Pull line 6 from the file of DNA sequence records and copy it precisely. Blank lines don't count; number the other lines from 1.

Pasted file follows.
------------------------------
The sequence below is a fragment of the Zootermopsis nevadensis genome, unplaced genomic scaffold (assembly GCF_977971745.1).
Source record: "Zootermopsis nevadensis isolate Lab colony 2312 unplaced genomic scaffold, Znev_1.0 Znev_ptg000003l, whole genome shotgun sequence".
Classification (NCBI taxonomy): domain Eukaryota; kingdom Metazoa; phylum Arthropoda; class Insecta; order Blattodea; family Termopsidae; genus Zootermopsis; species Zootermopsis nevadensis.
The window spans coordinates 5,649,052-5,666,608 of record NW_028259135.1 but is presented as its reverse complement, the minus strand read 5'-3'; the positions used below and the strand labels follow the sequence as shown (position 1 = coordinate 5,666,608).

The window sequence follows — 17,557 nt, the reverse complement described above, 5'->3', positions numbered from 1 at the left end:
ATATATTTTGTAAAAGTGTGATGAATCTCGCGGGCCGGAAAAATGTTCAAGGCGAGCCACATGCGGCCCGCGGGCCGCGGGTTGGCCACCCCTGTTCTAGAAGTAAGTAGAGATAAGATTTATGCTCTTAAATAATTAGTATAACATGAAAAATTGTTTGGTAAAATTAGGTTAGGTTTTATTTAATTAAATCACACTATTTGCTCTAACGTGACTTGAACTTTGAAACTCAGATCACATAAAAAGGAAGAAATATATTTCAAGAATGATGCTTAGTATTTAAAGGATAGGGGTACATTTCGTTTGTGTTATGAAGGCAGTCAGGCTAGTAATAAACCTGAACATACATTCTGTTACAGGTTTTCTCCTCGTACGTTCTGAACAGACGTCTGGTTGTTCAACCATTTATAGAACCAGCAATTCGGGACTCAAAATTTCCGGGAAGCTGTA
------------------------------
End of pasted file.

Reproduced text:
ATATATTTTGTAAAAGTGTGATGAATCTCGCGGGCCGGAAAAATGTTCAAGGCGAGCCACATGCGGCCCGCGGGCCGCGGGTTGGCCACCCCTGTTCTAGAAGTAAGTAGAGATAAGATTTATGCTCTTAAATAATTAGTATAACATGAAAAATTGTTTGGTAAAATTAGGTTAGGTTTTATTTAATTAAATCACACTATTTGCTCTAACGTGACTTGAACTTTGAAACTCAGATCACATAAAAAGGAAGAAATATATTTCAAGAATGATGCTTAGTATTTAAAGGATAGGGGTACATTTCGTTTGTGTTATGAAGGCAGTCAGGCTAGTAATAAACCTGAACATACATTCTGTTACAGGTTTTCTCCTCGTACGTTCTGAACAGACGTCTGGTTGTTCAACCATTTATAGAACCAGCAATTCGGGACTCAAAATTTCCGGGAAGCTGTA